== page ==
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Govt looks to stem gambling crisis

Education workshops have been held in the Burmese capital aimed at tackling rising rates of gambling among farmers, an issue that threatens to send greater numbers into debt.

Gambling is technically illegal in Burma, although the government turns a blind eye to the burgeoning casino industry in the country’s border regions. Farmers however are taking part in more informal activities, says Htun Lwin a meteorologist who was present at one of the sessions.

“When I was travelling around for public lectures in rural areas, I got to talk with farmers and found out they are spending a lot of money on illegal two and three digit lotteries,” he said, adding that the phenomenon was “driving them deeper and deeper into poverty”.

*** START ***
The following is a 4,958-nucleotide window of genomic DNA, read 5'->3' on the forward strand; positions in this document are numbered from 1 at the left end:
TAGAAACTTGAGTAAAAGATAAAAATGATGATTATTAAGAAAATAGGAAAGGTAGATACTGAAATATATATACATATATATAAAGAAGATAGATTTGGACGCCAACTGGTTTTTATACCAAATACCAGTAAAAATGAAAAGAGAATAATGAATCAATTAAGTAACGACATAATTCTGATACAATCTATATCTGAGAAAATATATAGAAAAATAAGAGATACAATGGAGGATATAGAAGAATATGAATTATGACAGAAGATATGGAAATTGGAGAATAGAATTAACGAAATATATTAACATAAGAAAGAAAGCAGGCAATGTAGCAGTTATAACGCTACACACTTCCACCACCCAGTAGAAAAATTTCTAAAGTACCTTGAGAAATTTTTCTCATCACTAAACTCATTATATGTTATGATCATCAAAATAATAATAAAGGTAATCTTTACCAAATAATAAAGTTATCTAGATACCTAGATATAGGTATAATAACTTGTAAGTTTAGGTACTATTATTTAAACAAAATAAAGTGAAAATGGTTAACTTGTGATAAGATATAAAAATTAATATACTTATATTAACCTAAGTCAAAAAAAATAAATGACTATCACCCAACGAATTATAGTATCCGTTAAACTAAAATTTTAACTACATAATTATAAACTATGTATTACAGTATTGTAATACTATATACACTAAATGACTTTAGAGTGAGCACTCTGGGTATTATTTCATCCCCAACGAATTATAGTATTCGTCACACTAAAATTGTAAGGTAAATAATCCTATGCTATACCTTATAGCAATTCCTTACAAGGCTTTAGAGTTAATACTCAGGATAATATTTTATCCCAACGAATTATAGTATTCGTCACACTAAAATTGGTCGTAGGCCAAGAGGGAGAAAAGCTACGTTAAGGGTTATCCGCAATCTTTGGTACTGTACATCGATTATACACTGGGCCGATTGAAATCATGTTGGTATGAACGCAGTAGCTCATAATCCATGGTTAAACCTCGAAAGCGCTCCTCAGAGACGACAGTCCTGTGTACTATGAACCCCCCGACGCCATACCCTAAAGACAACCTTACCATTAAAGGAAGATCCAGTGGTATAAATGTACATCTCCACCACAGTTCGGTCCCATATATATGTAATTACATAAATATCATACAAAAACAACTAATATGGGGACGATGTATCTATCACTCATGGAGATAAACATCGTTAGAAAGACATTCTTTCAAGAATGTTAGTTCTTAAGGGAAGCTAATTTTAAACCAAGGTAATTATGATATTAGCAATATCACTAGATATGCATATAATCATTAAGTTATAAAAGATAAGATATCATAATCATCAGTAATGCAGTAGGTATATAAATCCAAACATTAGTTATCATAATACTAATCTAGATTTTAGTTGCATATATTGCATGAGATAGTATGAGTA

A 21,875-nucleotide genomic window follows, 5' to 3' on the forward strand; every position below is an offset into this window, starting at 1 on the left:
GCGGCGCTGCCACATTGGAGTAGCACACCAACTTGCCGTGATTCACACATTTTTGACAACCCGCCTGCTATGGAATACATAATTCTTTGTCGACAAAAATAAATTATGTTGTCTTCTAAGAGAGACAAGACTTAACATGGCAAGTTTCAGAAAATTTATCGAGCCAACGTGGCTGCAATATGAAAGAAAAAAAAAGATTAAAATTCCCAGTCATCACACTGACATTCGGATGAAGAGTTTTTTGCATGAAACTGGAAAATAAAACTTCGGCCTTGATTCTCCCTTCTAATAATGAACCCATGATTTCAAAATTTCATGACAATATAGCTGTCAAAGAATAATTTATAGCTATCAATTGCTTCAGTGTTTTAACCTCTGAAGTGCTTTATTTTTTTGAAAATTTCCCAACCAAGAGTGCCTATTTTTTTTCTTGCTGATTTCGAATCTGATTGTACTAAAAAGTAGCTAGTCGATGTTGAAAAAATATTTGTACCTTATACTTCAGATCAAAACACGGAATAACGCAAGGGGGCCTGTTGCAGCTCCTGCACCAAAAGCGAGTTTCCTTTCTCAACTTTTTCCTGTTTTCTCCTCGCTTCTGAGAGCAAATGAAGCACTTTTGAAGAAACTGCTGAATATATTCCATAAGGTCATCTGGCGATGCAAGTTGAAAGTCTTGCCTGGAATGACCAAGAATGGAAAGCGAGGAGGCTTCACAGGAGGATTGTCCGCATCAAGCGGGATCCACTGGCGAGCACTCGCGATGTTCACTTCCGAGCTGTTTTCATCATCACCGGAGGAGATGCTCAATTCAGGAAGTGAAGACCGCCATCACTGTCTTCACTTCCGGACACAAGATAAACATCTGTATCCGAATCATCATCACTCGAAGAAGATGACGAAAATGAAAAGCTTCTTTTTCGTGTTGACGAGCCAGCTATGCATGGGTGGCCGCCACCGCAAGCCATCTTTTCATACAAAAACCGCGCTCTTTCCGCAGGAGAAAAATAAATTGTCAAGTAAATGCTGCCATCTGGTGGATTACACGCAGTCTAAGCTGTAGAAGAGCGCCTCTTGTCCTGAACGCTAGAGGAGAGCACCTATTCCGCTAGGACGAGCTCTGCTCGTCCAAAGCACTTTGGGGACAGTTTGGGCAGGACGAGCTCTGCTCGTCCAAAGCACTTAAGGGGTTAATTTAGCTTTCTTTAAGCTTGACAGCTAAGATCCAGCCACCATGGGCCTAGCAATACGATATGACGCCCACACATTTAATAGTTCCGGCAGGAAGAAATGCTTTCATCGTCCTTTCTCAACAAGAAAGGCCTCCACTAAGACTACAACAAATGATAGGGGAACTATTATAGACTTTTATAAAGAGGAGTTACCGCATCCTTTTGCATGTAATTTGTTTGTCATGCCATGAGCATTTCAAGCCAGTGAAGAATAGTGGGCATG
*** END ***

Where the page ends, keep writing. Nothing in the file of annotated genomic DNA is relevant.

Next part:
Those present at the workshop, part of a three-day National Level Workshop on Rural Development and Poverty Alleviation in Naypyidaw, were initially coy, he said, likely a result of the status of the activity and the stigma attached to those involved.

A farmer in Bogalay township in the Irrawaddy delta said that problem was spreading among Burmese, and many low-income workers had lost their businesses. One man he spoke of had lost two-thirds of his farmland to pay off gambling debts.

The majority of buildings in Bogalay were destroyed by cyclone Nargis in May 2008, which killed upwards of 10,000 people in the small town. The slow pace of reconstruction, even three years on, has pushed inhabitants to look for an income in the two-digit lottery games based on Thai stock exchange figures.

The Rangoon-based Seven Day News said that 70 percent of village populations in Rangoon division’s Htantabin township are playing the two-digit lottery.


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